Do you think that China is going to stop its economic growth? Do you think the Chinese Government hell bent to stay in power will put anything at risk that undermines that stability? So you think despite that China's investment in renewables and new tech will walk away from coal in the next 20 years? It will change the mix, but coal will be there, meaning less imports and more domestic consumption of Chinese coal.

I love utopia, but until that demand changes, are you saying we should stop exporting with a proper transition and hurt our economy, before other countries agree to do so?

Well you you might say, hey someone needs to lead. Well you saw that on a small scale with our car industry where we went, ok stop subsidising the car makers over a decade. Guess what, they closed and those former employees went roughly a third re-employed, a third underemployed and a third unemployed/retired. Not a great result for our economy,when part suppliers that previously exported as well, shut up shop.

At this stage no one has provided a real transitional plan to go off the carbon economy to the green economy, apart from platitudes and idealism.

We need to keep exporting, until governments and industry make some real plans. Unfortunately we will not see that until either there are riots or they get swept out of power by a party with a plan to do so. At this stage I do not see Australians doing this for another decade. We react when there is a real crisis.
  RTT_Rules Oliver Bullied, CME

Location: Dubai UAE
It's hardly being pedantic separating coking coal and thermal coal in this argument. The carbon in coking coal mostly ends up in the steel, that's the point of steel making - steel is an alloy or iron and carbon. You cannot make steel without carbon, and unless you want to burn forests for charcoal (which the Romans did, the last time CO2 and other air pollutants spiked in human history), the long term future for steel production requires coking coal, the alternatives are very limited.
For a bloke who claims to know a lot about coal you sure don't seem to understand what happens to the coal that goes into a blast furnace. 85-90% of the coking coal is used as coke to reduce iron ore, producing pig iron and... CO2. Basic Oxygen Steelmaking (the predominant steel production process) uses oxygen to react with much of the carbon in the pig iron, producing... more CO2. And guess what you use to heat up the coking process to turn all that coking coal into the coke that those processes use?

Coal-free steelmaking is very feasible. Direct Reduced Iron (using clean hydrogen as the reducing agent) for pig iron/liquid steel production. Electric arc furnaces (already responsible for 40% of steel production in 2016) handle the actual steelmaking.

Using coking coal is not an immutable choice. Neither is burning coal for electricity production.
LancedDendrite
the hydrogen option is still at very early stages and along way from roll out so blast furnaces and electric arc furnaces will be around for many many years to come just like coal fired power stations so its currently NOT a "immutable choice" for now.
  LancedDendrite Chief Commissioner

Location: North Haverbrook; where the monorail is king!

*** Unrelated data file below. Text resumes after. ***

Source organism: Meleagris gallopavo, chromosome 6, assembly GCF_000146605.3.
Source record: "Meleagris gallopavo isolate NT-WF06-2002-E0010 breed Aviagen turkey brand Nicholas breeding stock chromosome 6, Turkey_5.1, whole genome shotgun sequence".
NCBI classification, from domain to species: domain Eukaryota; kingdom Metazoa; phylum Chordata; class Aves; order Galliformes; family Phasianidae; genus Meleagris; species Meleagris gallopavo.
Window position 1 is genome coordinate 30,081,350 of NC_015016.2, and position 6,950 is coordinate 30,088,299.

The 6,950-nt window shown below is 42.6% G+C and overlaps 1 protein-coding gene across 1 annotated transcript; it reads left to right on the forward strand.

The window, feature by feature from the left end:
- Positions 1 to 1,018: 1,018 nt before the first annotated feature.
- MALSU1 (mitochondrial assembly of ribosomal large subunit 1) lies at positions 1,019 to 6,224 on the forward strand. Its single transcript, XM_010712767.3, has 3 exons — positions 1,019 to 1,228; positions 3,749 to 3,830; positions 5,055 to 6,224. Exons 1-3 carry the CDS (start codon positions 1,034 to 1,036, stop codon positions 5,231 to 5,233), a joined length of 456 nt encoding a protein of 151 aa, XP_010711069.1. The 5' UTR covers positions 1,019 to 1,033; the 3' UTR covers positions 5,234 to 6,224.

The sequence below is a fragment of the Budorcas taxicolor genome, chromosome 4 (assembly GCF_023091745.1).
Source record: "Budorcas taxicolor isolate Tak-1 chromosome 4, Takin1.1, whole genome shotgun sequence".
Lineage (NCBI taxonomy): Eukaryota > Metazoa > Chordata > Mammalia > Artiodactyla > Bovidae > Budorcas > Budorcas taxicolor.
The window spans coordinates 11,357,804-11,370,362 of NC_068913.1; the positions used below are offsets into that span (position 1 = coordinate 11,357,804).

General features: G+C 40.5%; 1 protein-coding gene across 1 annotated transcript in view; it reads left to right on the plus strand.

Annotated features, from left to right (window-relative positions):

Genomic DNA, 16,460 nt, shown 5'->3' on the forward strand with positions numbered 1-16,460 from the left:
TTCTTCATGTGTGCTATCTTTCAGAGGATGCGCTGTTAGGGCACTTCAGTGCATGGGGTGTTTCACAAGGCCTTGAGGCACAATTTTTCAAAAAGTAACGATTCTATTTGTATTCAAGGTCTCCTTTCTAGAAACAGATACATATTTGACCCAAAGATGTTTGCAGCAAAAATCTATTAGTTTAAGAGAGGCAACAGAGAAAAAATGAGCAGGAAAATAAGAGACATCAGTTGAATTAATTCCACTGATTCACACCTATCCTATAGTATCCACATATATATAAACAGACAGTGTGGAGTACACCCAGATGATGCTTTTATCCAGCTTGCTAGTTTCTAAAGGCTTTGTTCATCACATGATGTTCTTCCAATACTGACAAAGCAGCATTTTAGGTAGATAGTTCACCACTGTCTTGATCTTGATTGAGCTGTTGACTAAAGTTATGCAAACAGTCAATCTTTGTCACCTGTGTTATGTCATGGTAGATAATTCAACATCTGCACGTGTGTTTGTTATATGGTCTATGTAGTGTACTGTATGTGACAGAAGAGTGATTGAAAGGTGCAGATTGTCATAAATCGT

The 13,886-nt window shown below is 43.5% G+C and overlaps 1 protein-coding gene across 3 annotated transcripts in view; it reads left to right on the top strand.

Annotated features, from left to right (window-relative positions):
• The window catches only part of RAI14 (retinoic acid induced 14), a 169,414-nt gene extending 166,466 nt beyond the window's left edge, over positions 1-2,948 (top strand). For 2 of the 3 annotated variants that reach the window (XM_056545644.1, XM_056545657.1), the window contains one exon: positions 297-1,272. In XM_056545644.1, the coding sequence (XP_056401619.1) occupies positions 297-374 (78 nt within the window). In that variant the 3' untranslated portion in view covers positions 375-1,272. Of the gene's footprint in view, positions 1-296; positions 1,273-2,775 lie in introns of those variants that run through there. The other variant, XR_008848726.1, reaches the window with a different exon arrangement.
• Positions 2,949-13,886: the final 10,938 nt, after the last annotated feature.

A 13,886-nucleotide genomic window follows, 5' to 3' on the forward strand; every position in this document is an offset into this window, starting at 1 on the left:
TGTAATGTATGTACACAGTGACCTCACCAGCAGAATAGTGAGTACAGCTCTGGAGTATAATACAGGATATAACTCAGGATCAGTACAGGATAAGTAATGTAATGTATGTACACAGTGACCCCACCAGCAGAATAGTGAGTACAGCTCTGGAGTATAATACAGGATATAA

At this stage no one has provided a real transitional plan to go off the carbon economy to the green economy, apart from platitudes and idealism.
Big J
What are your criteria to turn an 'idealistic, platitude-filled' imaginary plan into a real one?
  LancedDendrite Chief Commissioner

Location: North Haverbrook; where the monorail is king!
the hydrogen option is still at very early stages and along way from roll out so blast furnaces and electric arc furnaces will be around for many many years to come just like coal fired power stations so its currently NOT a "immutable choice" for now.
RTT_Rules
Perhaps you should pop over the fence to Abu Dhabi and tell Emirates Steel to their faces that their 3.2 million tonnes per annum capacity Direct Reduced Iron production plant doesn't exist. It's gas-fired but converting to hydrogen firing isn't a massive engineering challenge. The Swedes are building such a plant as we speak, for instance. We're not exactly talking about putting a man on Mars here or converting Victoria's whole rail network to Satan's Gauge here.
  Big J Deputy Commissioner

Location: In Paradise
At this stage no one has provided a real transitional plan to go off the carbon economy to the green economy, apart from platitudes and idealism.
What are your criteria to turn an 'idealistic, platitude-filled' imaginary plan into a real one?
LancedDendrite
Point to me which real world economy that has done this successfully?
  RTT_Rules Oliver Bullied, CME

Location: Dubai UAE
the hydrogen option is still at very early stages and along way from roll out so blast furnaces and electric arc furnaces will be around for many many years to come just like coal fired power stations so its currently NOT a "immutable choice" for now.
Perhaps you should pop over the fence to Abu Dhabi and tell Emirates Steel to their faces that their 3.2 million tonnes per annum capacity Direct Reduced Iron production plant doesn't exist. It's gas-fired but converting to hydrogen firing isn't a massive engineering challenge. The Swedes are building such a plant as we speak, for instance. We're not exactly talking about putting a man on Mars here or converting Victoria's whole rail network to Satan's Gauge here.
LancedDendrite